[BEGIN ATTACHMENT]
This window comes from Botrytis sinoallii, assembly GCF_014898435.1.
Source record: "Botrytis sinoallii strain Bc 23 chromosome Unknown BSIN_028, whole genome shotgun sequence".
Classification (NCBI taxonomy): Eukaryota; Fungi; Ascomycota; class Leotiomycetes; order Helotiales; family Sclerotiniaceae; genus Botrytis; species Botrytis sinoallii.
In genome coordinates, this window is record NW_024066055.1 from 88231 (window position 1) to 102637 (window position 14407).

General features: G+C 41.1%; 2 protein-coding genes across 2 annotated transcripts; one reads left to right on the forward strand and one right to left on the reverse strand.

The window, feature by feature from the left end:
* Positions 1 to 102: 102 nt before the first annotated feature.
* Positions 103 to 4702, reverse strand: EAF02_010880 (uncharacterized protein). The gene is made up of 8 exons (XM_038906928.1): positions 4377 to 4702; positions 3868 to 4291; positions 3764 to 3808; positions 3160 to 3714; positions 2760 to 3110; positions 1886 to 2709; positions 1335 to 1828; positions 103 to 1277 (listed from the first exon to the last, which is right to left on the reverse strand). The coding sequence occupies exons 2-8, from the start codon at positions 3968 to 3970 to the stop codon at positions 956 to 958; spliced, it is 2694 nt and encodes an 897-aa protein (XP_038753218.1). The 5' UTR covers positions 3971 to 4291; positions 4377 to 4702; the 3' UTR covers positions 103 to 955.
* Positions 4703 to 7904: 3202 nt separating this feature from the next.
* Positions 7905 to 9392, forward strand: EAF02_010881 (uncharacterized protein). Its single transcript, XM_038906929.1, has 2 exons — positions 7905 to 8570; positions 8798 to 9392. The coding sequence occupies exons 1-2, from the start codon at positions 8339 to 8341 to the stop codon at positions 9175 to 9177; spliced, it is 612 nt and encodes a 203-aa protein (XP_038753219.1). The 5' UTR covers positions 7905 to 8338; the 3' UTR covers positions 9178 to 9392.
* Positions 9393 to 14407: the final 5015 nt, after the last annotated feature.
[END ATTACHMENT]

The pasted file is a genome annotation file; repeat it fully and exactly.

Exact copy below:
This window comes from Botrytis sinoallii, assembly GCF_014898435.1.
Source record: "Botrytis sinoallii strain Bc 23 chromosome Unknown BSIN_028, whole genome shotgun sequence".
Classification (NCBI taxonomy): Eukaryota; Fungi; Ascomycota; class Leotiomycetes; order Helotiales; family Sclerotiniaceae; genus Botrytis; species Botrytis sinoallii.
In genome coordinates, this window is record NW_024066055.1 from 88231 (window position 1) to 102637 (window position 14407).

General features: G+C 41.1%; 2 protein-coding genes across 2 annotated transcripts; one reads left to right on the forward strand and one right to left on the reverse strand.

The window, feature by feature from the left end:
* Positions 1 to 102: 102 nt before the first annotated feature.
* Positions 103 to 4702, reverse strand: EAF02_010880 (uncharacterized protein). The gene is made up of 8 exons (XM_038906928.1): positions 4377 to 4702; positions 3868 to 4291; positions 3764 to 3808; positions 3160 to 3714; positions 2760 to 3110; positions 1886 to 2709; positions 1335 to 1828; positions 103 to 1277 (listed from the first exon to the last, which is right to left on the reverse strand). The coding sequence occupies exons 2-8, from the start codon at positions 3968 to 3970 to the stop codon at positions 956 to 958; spliced, it is 2694 nt and encodes an 897-aa protein (XP_038753218.1). The 5' UTR covers positions 3971 to 4291; positions 4377 to 4702; the 3' UTR covers positions 103 to 955.
* Positions 4703 to 7904: 3202 nt separating this feature from the next.
* Positions 7905 to 9392, forward strand: EAF02_010881 (uncharacterized protein). Its single transcript, XM_038906929.1, has 2 exons — positions 7905 to 8570; positions 8798 to 9392. The coding sequence occupies exons 1-2, from the start codon at positions 8339 to 8341 to the stop codon at positions 9175 to 9177; spliced, it is 612 nt and encodes a 203-aa protein (XP_038753219.1). The 5' UTR covers positions 7905 to 8338; the 3' UTR covers positions 9178 to 9392.
* Positions 9393 to 14407: the final 5015 nt, after the last annotated feature.